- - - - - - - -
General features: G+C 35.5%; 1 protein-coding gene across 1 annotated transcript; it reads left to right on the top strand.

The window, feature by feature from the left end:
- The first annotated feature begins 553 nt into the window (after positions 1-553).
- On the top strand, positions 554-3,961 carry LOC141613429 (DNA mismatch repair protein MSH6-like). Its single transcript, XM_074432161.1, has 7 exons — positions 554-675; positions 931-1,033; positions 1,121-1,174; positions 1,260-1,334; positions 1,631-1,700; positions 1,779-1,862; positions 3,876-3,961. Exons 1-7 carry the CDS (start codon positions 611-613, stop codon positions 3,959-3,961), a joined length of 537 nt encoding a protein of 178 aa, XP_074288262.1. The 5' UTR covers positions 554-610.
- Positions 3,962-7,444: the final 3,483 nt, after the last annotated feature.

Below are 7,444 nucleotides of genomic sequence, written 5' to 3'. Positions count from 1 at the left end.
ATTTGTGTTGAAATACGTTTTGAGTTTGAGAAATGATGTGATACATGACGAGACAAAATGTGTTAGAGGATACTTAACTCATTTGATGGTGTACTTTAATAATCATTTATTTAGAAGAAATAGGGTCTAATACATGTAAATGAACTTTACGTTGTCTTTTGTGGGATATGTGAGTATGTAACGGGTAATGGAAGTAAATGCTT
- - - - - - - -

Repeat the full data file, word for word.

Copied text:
General features: G+C 35.5%; 1 protein-coding gene across 1 annotated transcript; it reads left to right on the top strand.

The window, feature by feature from the left end:
- The first annotated feature begins 553 nt into the window (after positions 1-553).
- On the top strand, positions 554-3,961 carry LOC141613429 (DNA mismatch repair protein MSH6-like). Its single transcript, XM_074432161.1, has 7 exons — positions 554-675; positions 931-1,033; positions 1,121-1,174; positions 1,260-1,334; positions 1,631-1,700; positions 1,779-1,862; positions 3,876-3,961. Exons 1-7 carry the CDS (start codon positions 611-613, stop codon positions 3,959-3,961), a joined length of 537 nt encoding a protein of 178 aa, XP_074288262.1. The 5' UTR covers positions 554-610.
- Positions 3,962-7,444: the final 3,483 nt, after the last annotated feature.

Below are 7,444 nucleotides of genomic sequence, written 5' to 3'. Positions count from 1 at the left end.
ATTTGTGTTGAAATACGTTTTGAGTTTGAGAAATGATGTGATACATGACGAGACAAAATGTGTTAGAGGATACTTAACTCATTTGATGGTGTACTTTAATAATCATTTATTTAGAAGAAATAGGGTCTAATACATGTAAATGAACTTTACGTTGTCTTTTGTGGGATATGTGAGTATGTAACGGGTAATGGAAGTAAATGCTT